CEDAR RAPIDS, Iowa — Iowa Secretary of State Paul Pate did not disclose his role in a new corporation that has recently spent around $2 million to open a storage rental business and purchase a strip mall, a review by The Associated Press shows.

In an annual ethics filing last week, Pate affirmed that the only outside business in which he engaged during 2017 was the eastern Iowa asphalt paving company he has long owned. But business and government records show that another company Pate formed days before the 2016 presidential election, PRG Group LLC, worked throughout 2017 to open a new mini-storage business in Cedar Rapids. In a February filing, Pate called himself the "managing partner" of the corporation after closing on a $1.5 million mortgage to purchase a Hiawatha strip mall.

In a statement Tuesday evening, Pate said that he was confident his form was accurate. He said he didn't have to list the corporation because he mentioned elsewhere in the form that he had received rental income from unspecified real estate properties.

Knowingly filing a false or incomplete ethics disclosure is illegal, but penalties are seldom sought by regulators, who typically give officials the option of revising forms if they are questioned. Responding to AP's findings, Iowa Ethics and Campaign Disclosure Board director Megan Tooker said she planned to speak with Pate to learn more about his role with PRG Group and whether it should have been disclosed.

The form requires hundreds of top Iowa government officials to list "each business, occupation, or profession in which you were engaged during the covered year and the nature of that business." The goal is to ensure that they do not have conflicts of interest or commitment. Yet voters who reviewed Pate's disclosure would not know about his role in multiple business ventures while serving as Iowa's top elections administrator.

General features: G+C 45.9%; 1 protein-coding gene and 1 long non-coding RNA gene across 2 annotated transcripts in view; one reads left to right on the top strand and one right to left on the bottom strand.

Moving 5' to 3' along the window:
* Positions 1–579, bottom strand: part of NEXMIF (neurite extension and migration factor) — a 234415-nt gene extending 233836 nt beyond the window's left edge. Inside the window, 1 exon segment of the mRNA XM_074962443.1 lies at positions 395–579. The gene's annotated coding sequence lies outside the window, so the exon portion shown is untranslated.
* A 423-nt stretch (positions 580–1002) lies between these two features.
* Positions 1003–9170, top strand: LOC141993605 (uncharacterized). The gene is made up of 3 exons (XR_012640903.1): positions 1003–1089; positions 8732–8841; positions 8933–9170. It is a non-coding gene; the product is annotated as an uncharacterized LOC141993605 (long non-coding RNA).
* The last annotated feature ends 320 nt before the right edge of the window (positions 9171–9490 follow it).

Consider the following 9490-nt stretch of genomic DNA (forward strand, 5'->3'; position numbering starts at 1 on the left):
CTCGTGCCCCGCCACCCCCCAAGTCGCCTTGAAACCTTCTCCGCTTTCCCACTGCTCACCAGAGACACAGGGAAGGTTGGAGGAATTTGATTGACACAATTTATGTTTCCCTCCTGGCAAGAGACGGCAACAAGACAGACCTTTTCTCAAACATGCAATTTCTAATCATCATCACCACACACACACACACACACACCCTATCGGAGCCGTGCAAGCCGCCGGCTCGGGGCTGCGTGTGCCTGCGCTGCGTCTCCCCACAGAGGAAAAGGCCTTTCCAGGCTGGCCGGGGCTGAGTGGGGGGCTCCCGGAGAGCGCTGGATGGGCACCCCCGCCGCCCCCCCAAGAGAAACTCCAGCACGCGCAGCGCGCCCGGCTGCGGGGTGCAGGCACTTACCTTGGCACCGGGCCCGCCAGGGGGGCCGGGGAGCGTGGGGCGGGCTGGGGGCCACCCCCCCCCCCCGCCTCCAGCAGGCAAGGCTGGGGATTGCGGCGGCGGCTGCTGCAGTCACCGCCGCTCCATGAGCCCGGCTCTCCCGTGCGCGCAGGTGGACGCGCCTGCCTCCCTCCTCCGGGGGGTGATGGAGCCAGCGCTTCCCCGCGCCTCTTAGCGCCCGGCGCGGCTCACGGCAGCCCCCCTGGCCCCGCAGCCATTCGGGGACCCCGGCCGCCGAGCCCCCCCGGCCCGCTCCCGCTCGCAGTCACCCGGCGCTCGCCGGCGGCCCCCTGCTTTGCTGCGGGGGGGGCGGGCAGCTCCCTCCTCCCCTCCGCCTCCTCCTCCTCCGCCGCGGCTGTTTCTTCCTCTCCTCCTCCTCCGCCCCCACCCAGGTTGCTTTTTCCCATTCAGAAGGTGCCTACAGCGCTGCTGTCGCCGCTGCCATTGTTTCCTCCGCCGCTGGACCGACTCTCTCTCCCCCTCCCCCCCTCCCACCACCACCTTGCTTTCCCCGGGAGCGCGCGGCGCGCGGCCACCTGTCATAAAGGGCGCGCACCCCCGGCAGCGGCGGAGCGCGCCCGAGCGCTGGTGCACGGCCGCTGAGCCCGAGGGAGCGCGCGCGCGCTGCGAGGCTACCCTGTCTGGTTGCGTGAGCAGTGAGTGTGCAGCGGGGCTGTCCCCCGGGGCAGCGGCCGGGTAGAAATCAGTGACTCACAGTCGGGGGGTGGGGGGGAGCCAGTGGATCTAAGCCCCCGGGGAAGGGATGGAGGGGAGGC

Pate, 59, a Republican, is running for re-election after successfully working with lawmakers to pass a law requiring voters to show an official identification at the polls starting next year. Democrats Deidre DeJear and Jim Mowrer are competing in a June 5 primary to challenge Pate in the November election.

DeJear said that Pate, as administrator of elections, has a special duty to be "honest and transparent" about his activities, calling the lack of disclosure unfortunate.

"Days before the 2016 election, Paul Pate should've been doing his job instead of creating a business. This is part of a pattern of him failing Iowans," Mowrer said.

Pate was criticized by Democrats last year for a spotty in-person attendance record at meetings of the Iowa Executive Council in Des Moines after AP reported he had participated by phone or was absent for the majority of them over a nearly three-year period. Pate defended his record, saying electronic participation was allowed.

During the same period, his business holdings in the Cedar Rapids area have expanded and been challenging to manage at times, records show.

Pate and a brother with whom he has a strained relationship became co-managers of the City Center strip mall when their mother died in February 2016 and passed the property to them.

Last year, the family's trusts sought court intervention to resolve a management stalemate between the brothers over the retail property, which included disagreements over what repairs and improvements to make to attract more tenants. Attorneys for Paul Pate blamed the brother's noncooperation for "the loss of tenants, a decline in income from the property, and the deterioration of the condition and value of the property," court records show.

A judge removed the brothers as co-managers and appointed a bank, which agreed to sell the property back to Pate for $1.41 million. Pate used PRG Group to obtain a commercial mortgage in February to buy the property, which includes tenants such as a diner and an appliance parts store and several vacant storefronts.

Pate filed paperwork with his office to organize the PRG Group on Nov. 4, 2016, listing himself as the registered agent and a corporate address that his asphalt company uses. At that moment, the secretary of state's office was busy administering the Nov. 8 presidential election.

The PRG Group soon spent $255,000 to buy a vacant property in Cedar Rapids, where Pate served as mayor from 2002 to 2006. It petitioned the city for a series of permit and zoning approvals to build 50 self-service storage units and obtained a $630,000 line of credit for the project. The business, Noelridge Storage , opened in December. Pate is also an owner of the PEP Group, which runs another Cedar Rapids storage business and also wasn't listed on his disclosure.

The Iowa Ethics and Campaign Disclosure Board doesn't audit disclosure forms. In a rare sanction in January, the board fined a state regulator $250 for failing to list a consulting business that had done work as a foreign agent of Saudi Arabia.